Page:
It is fair to say that most of us are familiar with metal. It’s all around us, significant amounts of the earth are made up of iron and aluminum, and we even need metals in our bodies to function properly. But how much do you know about the metal fabrication and welding industry? From metal bending and sheet metal working to laser cutting metal and robotic welding, there has been a lot of change in the industry over the years and sometimes it can be hard to fathom just how important and impressive this industry is. As your local metal fabrication shop, we may be a little biased and over-passionate about this topic, but that doesn’t mean we don’t want to share a bit of knowledge with the world! Honestly, once you know these surprising facts about the welding and metal fabrication industry, we can’t imagine you won’t be excited too. LEt’s get to it.
Eight Things You Probably Didn’t Know About Metal Fabrication:
- Over half of all products in the US are the result of some sort of metal fabrication. A few examples include chairs, cars, planes, boats, bridges, and even laptops and phones.
- The first evidence of primitive welding was from the Bronze Age – a period of time from about 3000-1200 BC when people began to use bronze metal. This type of welding was technically forging, where two pieces of metal would be held in a fire until they glowed red, and then would be hammered together on an anvil. This led the way for new ways to bond metal and the inventions that could come from it.
- While today welding is one of the main ways to manufacture buildings and structures for ultimate security, that wasn’t always the case. One of the most famous examples is the Sydney Harbor Bridge in Australia, the world’s largest steel arch bridge. The bridge is over three-quarters of a mile long, and sits 160 feet above the water. When construction started in 1923, welding was still in its infancy and engineers were unsure about supporting a bridge through welded metal. To this day, the bridge is still held together by over six million steel rivets.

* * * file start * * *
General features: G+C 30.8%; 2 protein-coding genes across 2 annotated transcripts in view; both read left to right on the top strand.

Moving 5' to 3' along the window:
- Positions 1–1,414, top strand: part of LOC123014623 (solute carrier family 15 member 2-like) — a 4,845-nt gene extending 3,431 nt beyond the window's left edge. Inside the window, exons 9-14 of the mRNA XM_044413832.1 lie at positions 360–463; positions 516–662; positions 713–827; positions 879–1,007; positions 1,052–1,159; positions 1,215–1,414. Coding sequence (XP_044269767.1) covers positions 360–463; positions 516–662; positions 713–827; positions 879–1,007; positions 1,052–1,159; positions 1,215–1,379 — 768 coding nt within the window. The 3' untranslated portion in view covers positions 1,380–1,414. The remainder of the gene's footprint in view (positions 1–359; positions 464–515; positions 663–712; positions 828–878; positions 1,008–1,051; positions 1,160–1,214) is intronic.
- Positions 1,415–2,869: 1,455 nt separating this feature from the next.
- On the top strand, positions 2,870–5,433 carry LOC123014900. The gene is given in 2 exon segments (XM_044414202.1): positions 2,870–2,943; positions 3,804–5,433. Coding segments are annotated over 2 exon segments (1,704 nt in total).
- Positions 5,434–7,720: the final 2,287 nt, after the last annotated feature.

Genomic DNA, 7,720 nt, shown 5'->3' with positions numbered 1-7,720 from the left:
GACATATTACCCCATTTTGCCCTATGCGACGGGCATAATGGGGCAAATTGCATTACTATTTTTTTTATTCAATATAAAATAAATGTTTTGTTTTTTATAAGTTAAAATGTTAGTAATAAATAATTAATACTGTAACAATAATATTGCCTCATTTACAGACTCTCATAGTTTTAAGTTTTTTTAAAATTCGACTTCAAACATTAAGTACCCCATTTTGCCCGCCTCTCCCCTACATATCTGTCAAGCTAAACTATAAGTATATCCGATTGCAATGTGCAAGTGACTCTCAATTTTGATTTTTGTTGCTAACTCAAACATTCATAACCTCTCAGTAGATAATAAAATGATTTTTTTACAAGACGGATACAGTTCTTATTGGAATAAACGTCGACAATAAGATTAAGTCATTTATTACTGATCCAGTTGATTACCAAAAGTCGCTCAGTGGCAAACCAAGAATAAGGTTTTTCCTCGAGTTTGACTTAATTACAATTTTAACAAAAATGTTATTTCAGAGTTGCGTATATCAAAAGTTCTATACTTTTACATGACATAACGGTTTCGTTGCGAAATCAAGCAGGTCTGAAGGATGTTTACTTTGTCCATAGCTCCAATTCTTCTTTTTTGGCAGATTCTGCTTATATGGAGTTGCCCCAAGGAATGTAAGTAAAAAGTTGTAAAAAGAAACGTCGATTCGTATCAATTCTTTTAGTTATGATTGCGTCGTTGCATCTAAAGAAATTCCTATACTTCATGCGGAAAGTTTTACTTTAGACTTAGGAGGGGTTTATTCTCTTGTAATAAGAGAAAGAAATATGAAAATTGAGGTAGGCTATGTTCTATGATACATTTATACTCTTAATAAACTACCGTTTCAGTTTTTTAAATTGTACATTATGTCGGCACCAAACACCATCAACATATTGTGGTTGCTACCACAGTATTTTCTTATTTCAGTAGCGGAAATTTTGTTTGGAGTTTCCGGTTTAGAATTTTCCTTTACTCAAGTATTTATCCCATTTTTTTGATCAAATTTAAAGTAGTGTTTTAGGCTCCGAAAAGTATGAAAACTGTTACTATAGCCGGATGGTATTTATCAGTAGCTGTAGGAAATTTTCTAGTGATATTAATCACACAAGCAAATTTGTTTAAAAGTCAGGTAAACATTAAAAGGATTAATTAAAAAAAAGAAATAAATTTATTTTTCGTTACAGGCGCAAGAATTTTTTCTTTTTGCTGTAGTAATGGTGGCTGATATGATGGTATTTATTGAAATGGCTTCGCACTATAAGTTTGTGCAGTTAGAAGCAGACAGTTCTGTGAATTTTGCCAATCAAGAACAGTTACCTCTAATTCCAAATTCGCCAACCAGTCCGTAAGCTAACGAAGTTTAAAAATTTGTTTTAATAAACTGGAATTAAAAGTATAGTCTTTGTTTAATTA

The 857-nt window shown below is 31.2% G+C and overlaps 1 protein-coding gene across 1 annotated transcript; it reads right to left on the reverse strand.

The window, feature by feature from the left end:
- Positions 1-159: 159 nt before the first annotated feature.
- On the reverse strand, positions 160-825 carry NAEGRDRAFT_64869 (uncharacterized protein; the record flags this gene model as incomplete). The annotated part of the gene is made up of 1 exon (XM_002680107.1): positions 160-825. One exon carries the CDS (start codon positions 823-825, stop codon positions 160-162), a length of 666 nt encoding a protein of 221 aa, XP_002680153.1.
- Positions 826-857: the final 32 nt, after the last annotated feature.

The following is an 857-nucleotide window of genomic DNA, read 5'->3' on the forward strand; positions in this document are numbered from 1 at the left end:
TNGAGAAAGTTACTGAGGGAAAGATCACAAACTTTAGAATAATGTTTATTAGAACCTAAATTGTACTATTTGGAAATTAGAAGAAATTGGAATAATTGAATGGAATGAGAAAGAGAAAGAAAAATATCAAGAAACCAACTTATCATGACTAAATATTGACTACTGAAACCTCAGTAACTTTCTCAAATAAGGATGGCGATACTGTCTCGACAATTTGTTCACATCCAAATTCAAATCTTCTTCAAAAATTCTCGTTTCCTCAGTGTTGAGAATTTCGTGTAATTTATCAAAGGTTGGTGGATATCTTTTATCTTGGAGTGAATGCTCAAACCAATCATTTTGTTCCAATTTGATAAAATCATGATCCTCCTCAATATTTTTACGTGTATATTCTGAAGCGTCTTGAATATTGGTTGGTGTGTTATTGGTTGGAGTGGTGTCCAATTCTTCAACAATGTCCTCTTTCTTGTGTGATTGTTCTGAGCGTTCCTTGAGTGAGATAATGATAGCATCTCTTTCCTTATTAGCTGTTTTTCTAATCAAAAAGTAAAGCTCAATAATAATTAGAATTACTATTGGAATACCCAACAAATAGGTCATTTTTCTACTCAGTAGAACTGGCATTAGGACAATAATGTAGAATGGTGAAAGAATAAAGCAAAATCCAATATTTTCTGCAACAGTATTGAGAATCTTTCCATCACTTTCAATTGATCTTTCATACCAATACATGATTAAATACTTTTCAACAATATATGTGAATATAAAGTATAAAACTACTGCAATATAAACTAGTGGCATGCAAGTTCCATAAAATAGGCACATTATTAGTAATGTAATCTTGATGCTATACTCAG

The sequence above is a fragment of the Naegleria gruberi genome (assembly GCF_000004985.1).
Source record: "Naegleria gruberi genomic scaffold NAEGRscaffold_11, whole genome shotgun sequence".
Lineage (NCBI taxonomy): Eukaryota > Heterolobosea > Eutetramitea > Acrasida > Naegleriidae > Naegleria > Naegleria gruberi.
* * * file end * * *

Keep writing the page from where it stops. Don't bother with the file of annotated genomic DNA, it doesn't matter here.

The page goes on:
- The first industrial robot, the Unimate, was installed in 1961 by General Motors. The motorized arm weighed more than two tons, and the machine performed spot welds based on step-by-step commands delivered through a magnetic drum. The robot cost $65,000 to build, but was sold to GM for only $18,000. However, GM soon installed 66 of these robots and was able to produce 110 cars per hour. The first Unimate robotic welder was eventually inducted into the Robot Hall Of Fame.
- Steel is one of the most important metals on earth. Steel is the most-used framing material for buildings all over the world. This is because it has the highest strength-to-weight ratio of all construction materials and is one of the safest options. This makes steel the third largest industry, beat out only by oil and gas. Additionally, steel is nearly 1,000 times stronger than pure iron, and can be recycled without losing strength. In fact, nearly 70% of all steel in North America is recycled each year – which is about 80 million tons. Steel is also the main metal used in delivering solar, hydro, and wind power.
- Your car undergoes hundreds of hours of welding, fabrication, and other metal work before it hits the road. A NASCAR racecar, in turn, has usually received almost a thousand hours of manual labor to ensure the safety of the driver and the performance of the vehicle, from the sheet metal forming to expert suspension to a reinforced roll cage.
- You can weld underwater – and we don’t mean in a dry chamber. Wet welding, also called hyperbaric welding, happens when a diver uses a waterproof electrode to deliver about 400 amps of direct current to the material being welded. So far, the deepest wet weld was performed at over 2,000 feet underwater.
- The average American welder is 54 years old, yet the welding and metal fabrication industry is still growing. This means that the metal fabrication and welding industry should grow significantly in coming years as welders reach retirement and new workers are needed. Along those lines, metal fabrication and welding have recently been deemed “green-collar jobs” because eco-friendly industries like mass transit, solar and wind power, and construction retrofitting all require skilled welders. Additionally, as we mentioned above, steel is incredibly recyclable. For example, a wood-framed house uses about 40 trees, yet a steel framed home only needs about 4 recycled cars to complete.
Fort Miller Fab3 Has Your Sheet Metal Fabrication Experts
At Fort Miller Fab3, we eat, sleep, and breathe metal fabrication. This makes us one of the premier turnkey metal fab shops in the North East. We do it all, from engineering and welding to laser cutting and painting. Contact us today about your project and let us know what we can do for you.